Home > Economics, Economy, Finance, Financial Crisis, General, Statistics > Welcome, Visitor: here’s what you can do …

Welcome, Visitor: here’s what you can do …

with this blog … (First time visitor? – Why not  start here!)

Whatever you do: before you leave, take at least one look at our

Data Visualisation References

with many mind-boggling applications of economic and statistical data.

If you have come here looking for sources of information, be it as a student (if at school, in high-school, college or university), home-schooling, a post-grad or post-doc, professor or just interested in economics, or an engineer who needs some facts about the markets he designs for, a marketer looking at market size, location or shares, an investor, a speculator or just curious … then maybe you want to start with our References containing hundreds of thousands information sources on statistics, economic or demographic indicators, monetary history, purchasing power comparisons across nations or across time, data visualisations, growing or waning populations or cultures, well if it isn’t yet there (take a tour) then leave a detailed enough comment and we might find it for you and add to the list –  equally if you know of something we should list, leave a comment, we (and I’m sure other users) are always grateful. Inclusion can take a few days depending on our workload and backlog, finding new things might take longer.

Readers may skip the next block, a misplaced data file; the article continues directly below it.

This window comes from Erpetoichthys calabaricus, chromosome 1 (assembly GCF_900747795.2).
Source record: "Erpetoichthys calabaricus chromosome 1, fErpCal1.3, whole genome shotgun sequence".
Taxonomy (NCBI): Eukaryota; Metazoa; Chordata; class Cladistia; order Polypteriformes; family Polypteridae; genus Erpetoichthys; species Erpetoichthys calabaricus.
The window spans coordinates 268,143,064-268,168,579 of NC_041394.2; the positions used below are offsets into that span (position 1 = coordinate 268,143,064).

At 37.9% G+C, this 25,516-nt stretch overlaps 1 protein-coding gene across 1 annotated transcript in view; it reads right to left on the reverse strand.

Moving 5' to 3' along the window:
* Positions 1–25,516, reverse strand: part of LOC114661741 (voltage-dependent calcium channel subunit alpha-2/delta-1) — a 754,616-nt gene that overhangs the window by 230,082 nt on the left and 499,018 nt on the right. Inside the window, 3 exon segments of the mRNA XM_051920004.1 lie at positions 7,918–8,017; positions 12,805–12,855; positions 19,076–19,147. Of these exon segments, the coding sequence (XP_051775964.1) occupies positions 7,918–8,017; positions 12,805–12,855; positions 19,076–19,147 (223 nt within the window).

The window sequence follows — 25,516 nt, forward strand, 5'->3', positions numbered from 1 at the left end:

Other than that, have a look at our posts, either in general or follow our Bloom of Doom, Economic Musings or Economic Fallacies series. There are a few posts here that are of ongoing concern, such as “Blogs and Web Sites you may want to follow“.

More on this blog’s philosophy in About, in our Editorial Policy and our Copyright Statement etc.

Here are some of our upcoming projects: besides the references we will start a list of journals, newspapers, magazines and media, news agencies etc. that provide (also) economic news and data, equally a list of all market research and rating agencies, data providers, (larger) economic or financial advisors to the general public etc. And of course our Economics Study Guide, still in its fledgling state; it is not meant to supplant or replace any textbook, but again, due to its future wealth of hyperlinked annotations, to act as a springboard for any student to quickly get background information on an economic thought or concept, to jump to an opposing view, a critique, a bibliography or biography, a glossary of terms, or to find areas in economics that he or she would not find covered in the syllabus and therefore might otherwise never have heard of.